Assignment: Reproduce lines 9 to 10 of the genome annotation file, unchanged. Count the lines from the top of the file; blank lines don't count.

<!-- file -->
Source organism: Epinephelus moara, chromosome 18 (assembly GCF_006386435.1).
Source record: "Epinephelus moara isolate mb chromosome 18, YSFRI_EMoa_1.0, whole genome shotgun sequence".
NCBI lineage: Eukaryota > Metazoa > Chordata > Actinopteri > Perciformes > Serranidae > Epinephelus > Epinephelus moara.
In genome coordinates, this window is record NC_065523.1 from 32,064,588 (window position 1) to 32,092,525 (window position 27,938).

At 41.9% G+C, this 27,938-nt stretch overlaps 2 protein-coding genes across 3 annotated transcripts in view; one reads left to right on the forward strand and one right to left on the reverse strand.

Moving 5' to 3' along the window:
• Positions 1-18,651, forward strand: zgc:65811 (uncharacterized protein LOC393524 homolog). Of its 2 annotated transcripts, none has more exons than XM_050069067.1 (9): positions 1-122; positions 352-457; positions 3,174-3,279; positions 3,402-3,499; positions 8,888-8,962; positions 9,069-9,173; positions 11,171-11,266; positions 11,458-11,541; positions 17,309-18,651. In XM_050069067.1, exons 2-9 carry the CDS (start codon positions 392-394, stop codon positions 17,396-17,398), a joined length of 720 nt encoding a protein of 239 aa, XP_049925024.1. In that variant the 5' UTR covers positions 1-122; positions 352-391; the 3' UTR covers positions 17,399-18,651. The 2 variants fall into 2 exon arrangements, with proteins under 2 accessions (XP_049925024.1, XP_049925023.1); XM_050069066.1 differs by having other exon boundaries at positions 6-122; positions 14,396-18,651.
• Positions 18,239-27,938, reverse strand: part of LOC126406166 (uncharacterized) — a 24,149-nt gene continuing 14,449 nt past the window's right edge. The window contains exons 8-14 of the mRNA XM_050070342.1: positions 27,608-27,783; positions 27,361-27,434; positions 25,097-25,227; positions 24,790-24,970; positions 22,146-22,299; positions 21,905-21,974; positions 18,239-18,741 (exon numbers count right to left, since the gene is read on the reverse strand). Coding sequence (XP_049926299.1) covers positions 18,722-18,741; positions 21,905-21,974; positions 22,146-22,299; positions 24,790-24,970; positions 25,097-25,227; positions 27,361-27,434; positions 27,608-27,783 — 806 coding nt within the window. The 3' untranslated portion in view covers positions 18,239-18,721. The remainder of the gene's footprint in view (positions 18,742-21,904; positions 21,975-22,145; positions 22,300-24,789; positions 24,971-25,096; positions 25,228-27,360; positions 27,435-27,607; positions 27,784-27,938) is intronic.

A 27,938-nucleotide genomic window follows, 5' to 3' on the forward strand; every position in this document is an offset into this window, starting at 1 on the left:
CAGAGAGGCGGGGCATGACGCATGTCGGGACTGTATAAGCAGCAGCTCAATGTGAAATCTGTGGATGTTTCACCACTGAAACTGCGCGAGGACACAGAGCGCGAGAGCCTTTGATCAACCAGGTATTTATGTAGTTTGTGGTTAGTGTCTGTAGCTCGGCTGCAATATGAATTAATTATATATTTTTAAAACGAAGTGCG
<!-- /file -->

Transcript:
A 27,938-nucleotide genomic window follows, 5' to 3' on the forward strand; every position in this document is an offset into this window, starting at 1 on the left:
CAGAGAGGCGGGGCATGACGCATGTCGGGACTGTATAAGCAGCAGCTCAATGTGAAATCTGTGGATGTTTCACCACTGAAACTGCGCGAGGACACAGAGCGCGAGAGCCTTTGATCAACCAGGTATTTATGTAGTTTGTGGTTAGTGTCTGTAGCTCGGCTGCAATATGAATTAATTATATATTTTTAAAACGAAGTGCG